All work with this instrument and in the associated laboratory must be performed in compliance with EMSL practices and permits.
Atmospheric Pressure Reactor
The high-pressure reaction cell is constructed from a commercial 2 3/4-inch conflat flange cube. The cell can be pumped either by the main UHV chamber (see details below) or by a 300-L/s turbo pump. The cell can be isolated from the UHV chamber and backfilled with gas mixtures up to a total pressure of about one atmosphere. After high-pressure reactions at temperatures up to 800K to 900K, gas-phase reaction products are analyzed with an HP 5890 Series II gas chromatrograph. A number of gas chromatrograph columns are available; however, users should check to make sure the products of the reactions proposed for study can be properly analyzed. It also is possible to leak the reaction mixture into the main UHV chamber where mass spectrometric detection is available, thus making it possible to perform reactions with mixed isotopes that address more complicated issues of the reaction mechanism. The reactor has capabilities for in-situ FTIR spectroscopy that can be used to identify both adsorbed and gas-phase chemical species present during reaction. The presence or absence of various proposed reaction intermediates can be readily determined from the in-situ spectra.
A custom, long z-motion (19-inch travel) manipulator, with x (±1-inch) and y (±1-inch) motion, and θrotation (±180°), is used to mount samples. The long z travel allows the sample to be moved between the atmospheric pressure reactor and the UHV surface analysis chamber under vacuum without exposing the sample to the ambient temperature. Currently, the manipulator allows for only Type C (tungsten/rhenium, W-5%Re/W-26%Re) thermocouples to be used for sample temperature measurement.
Surface Analysis Chamber
The high-pressure reactor is directly coupled to a UHV chamber that houses a variety of surface analytical probes to include Princeton Scientific reverse-view LEED optics; a Phi single-pass cylindrical mirror analyzer for AES; a UTI 100°C quadrupole mass spectrometer for obtaining temperature-programmed desorption data; and an Omicron EA 125 multichannel energy analyzer. A non-monochromatic Phi Model 04-548 dual (magnesium and aluminum) anode X-ray source and a Kimball Physics Model ILG-2 ion gun are used for XPS and ISS spectroscopies, respectively. The ion gun can be raster scanned as well to enable sputter cleaning of samples. A custom metal evaporator, capable of deposition rates from a monolayer in several minutes to many monolayers per minute, is available. The surface analysis vacuum chamber consists of a custom designed octagonal stainless-steel chamber with several ports for processing and analytical capabilities. This main UHV chamber is pumped by a 500-L/s ion pump and/or a 300 L/s turbo pump. Base pressures are routinely in the low 10-10 torr range. There is also a 220 L/s turbo pump used for differential pumping of various Teflon® seals used in this chamber, as well as for differential pumping of the ion gun. There are no remaining ports available for additional techniques; thus, adding other UHV probes requires removing one or more of the current capabilities.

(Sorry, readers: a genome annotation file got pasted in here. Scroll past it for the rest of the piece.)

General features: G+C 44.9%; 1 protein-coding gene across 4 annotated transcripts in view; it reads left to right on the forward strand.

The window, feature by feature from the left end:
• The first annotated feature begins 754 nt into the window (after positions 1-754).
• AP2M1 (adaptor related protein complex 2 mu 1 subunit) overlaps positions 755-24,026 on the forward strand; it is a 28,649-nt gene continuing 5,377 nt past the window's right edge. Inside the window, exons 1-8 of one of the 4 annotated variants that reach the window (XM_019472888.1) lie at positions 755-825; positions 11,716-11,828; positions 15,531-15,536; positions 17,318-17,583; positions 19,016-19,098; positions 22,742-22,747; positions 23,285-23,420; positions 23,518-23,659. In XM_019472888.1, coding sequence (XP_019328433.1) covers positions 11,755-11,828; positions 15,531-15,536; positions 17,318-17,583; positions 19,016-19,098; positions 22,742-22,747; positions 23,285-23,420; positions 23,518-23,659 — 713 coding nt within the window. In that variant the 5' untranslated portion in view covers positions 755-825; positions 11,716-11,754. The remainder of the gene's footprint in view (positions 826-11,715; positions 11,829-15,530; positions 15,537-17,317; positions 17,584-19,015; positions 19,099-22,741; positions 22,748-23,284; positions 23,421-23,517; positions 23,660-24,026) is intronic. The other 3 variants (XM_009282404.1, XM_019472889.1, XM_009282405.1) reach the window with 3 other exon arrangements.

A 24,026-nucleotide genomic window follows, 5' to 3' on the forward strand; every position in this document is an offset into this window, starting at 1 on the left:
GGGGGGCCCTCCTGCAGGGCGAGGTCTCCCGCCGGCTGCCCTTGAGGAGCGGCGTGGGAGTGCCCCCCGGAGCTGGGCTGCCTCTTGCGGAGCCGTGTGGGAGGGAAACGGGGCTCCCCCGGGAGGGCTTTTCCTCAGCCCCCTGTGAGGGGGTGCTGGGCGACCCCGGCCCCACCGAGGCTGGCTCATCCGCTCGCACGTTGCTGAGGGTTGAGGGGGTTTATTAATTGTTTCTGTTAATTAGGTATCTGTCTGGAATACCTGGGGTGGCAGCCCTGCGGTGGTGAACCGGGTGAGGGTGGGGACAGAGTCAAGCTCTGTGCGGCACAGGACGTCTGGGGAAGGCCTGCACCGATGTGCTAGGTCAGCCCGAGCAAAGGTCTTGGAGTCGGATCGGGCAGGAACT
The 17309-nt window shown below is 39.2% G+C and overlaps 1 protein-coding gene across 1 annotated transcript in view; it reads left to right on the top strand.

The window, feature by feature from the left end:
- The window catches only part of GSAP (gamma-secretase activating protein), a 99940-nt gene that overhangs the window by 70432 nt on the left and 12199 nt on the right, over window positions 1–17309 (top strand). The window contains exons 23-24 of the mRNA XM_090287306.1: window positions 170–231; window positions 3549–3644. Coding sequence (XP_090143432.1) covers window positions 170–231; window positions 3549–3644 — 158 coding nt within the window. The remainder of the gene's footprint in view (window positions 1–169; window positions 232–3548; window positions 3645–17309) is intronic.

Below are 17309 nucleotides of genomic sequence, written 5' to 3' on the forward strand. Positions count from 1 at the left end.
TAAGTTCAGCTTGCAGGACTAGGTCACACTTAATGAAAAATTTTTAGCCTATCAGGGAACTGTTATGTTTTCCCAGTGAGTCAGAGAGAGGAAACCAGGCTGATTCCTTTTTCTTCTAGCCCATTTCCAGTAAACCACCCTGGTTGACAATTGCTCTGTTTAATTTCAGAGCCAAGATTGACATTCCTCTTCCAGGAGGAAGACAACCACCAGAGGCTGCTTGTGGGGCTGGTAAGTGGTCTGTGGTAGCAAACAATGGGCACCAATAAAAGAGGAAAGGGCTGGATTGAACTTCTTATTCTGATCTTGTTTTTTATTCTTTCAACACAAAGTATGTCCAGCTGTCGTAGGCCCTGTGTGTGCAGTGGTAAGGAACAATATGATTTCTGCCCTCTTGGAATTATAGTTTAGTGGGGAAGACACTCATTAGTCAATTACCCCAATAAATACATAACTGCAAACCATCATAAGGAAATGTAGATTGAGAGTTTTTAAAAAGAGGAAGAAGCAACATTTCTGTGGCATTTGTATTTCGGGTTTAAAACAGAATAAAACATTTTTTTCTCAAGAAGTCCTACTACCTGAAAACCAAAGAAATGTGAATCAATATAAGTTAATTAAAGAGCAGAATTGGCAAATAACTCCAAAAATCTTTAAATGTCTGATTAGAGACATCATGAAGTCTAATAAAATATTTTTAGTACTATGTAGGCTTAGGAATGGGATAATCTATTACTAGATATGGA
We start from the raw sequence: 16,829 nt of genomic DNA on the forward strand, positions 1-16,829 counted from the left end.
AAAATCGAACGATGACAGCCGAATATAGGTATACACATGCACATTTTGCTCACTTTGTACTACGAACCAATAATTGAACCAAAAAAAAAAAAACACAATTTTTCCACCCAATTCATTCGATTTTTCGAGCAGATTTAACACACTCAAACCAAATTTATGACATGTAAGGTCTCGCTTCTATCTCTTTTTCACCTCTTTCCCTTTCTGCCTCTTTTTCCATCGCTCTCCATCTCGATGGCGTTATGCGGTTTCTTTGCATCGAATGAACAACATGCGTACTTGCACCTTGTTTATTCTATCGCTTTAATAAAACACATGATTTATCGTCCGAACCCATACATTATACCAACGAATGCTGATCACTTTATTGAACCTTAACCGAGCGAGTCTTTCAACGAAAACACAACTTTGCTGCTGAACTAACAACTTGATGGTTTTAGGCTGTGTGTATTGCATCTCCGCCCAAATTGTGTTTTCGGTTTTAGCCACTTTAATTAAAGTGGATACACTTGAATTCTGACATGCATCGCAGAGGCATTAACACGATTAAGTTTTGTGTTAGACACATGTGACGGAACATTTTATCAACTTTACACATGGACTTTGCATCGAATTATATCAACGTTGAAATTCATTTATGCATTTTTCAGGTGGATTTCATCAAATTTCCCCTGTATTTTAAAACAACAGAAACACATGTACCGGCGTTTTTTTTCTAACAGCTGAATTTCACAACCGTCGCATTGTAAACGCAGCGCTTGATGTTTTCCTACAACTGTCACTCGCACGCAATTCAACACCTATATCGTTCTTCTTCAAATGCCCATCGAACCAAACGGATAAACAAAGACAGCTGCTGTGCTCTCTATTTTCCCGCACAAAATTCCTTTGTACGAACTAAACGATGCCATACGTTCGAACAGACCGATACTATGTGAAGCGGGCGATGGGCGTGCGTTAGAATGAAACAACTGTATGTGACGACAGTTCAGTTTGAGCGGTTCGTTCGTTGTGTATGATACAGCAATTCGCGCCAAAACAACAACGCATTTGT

Individuals may use this instrument for their research independently following the necessary training.
All Related Publications Related Publications
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- Hydrogen Reactivity on Highly-hydroxylated TiO2(110) Surfaces Prepared via Carboxylic Acid Adsorption and Photolysis.
- Visible Light Induced Photodesorption of NO from the α-Cr2O3(0001) Surface.
- Direct Imaging of Site-Specific Photocatalytic Reactions of O2 on TiO2(110).